"This study provides no evidence to support an effect of a reduced GI diet on satiety, energy intake or body weight in overweight/obese women. Claims that the GI of the diet per se may have specific effects on body weight may therefore be misleading."
Given the small number of test subjects and the small GI difference of 8, one might argue that a really extreme diet in a great number of persons may show an effect. But such a scenario sounds like being far from reality. Plus it is a fact that most weight loss methods have failed due to the body's self-regulation of weight under restricted food conditions.

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Wednesday, October 10, 2007

Underweight kids take most supplement pills

slim kid
False weight concerns in children and excessive use of vitamin and mineral supplements may be adverse side effects of a healthy lifestyle. This conclusion can be drawn from the 1999-2002 National Health and Nutrition Examination Survey (NHANES) in more than ten thousand children, according to a study about supplement use among infants, children, and adolescents in the United States: All in all, no less than thirty percent of U.S. children take supplements regularly, most often multivitamins and multiminerals.

Nutrition experts do not agree. They advise healthy children to get all necessary nutrients with food alone, because supplements may lead to an excessive supply, according to a vitamin study in infants and toddlers. Conclusion: Vitamin and mineral supplements may be useful for children with special needs, but they do no good and may even harm if healthy children are taking them.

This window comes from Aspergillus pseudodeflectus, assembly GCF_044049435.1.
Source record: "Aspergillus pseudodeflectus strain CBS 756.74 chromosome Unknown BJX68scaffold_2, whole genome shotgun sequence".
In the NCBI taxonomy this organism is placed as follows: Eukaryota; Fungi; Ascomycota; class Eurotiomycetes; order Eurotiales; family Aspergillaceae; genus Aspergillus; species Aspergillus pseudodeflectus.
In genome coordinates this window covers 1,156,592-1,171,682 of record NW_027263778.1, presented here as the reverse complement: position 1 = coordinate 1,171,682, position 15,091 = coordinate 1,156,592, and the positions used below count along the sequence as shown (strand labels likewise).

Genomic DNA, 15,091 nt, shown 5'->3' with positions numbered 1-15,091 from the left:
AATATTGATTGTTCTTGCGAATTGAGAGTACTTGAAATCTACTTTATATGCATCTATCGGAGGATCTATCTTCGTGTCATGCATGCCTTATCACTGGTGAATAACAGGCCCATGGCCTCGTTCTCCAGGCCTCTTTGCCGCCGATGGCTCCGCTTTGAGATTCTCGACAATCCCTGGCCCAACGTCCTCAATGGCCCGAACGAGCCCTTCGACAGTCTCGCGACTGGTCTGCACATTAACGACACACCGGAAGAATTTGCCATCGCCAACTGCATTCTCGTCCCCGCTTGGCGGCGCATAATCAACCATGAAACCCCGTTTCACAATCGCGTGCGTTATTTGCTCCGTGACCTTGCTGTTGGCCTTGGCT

Adverse effects of a healthy lifestyle?

Back to the NHANES study. It reveals that most supplements are taken by people with a higher income, living in a smoke-free environment, spending less time with TV, computers and video games and, as may be assumed (but not assessed in the study), doing more sports. In other words, living healthy.

It seems that the supplement industry has been very successful in advertising the claim that health can be purchased in form of capsules and bottles. Thus, supplement use may be regarded as sort of a lead symptom of a healthy lifestyle. When it comes to food, such a lifestyle tends to a more technical view of nutrition, that is, supplying the machinery of our organism with all necessary fuels. Good and bad foods, fear of fat and weight concerns are other symptoms of such a view.

This has been backed by the results of the NHANES supplement study: The highest supplement intakes have been recorded in children who are underweight or at risk of becoming underweight. This study adds more evidence to the view that weight concern messages targeted to the so-called overweights tend to reach the wrong target. In the shadow of the war against obesity we see a growing epidemic of anorexia, not only in adolescent girls but in ever younger kids.

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Monday, October 8, 2007

White sugar really no taboo for diabetics

fruits with sugar
New diabetic guidelines are more permissive to sweets, and a new trial backs this view for all those who still are afraid of sugar. In earlier days, refined, white sugar (sucrose) has been labeled as bad for diabetics which is a misbelief, because all carbohydrates, also those labeled as healthy, are changed in the body and become glucose which is one of the main components of sucrose. Also the speed of uptake into the blood, the glycemic index, is not highest in sucrose; there are many other carbohydrates with a higher index.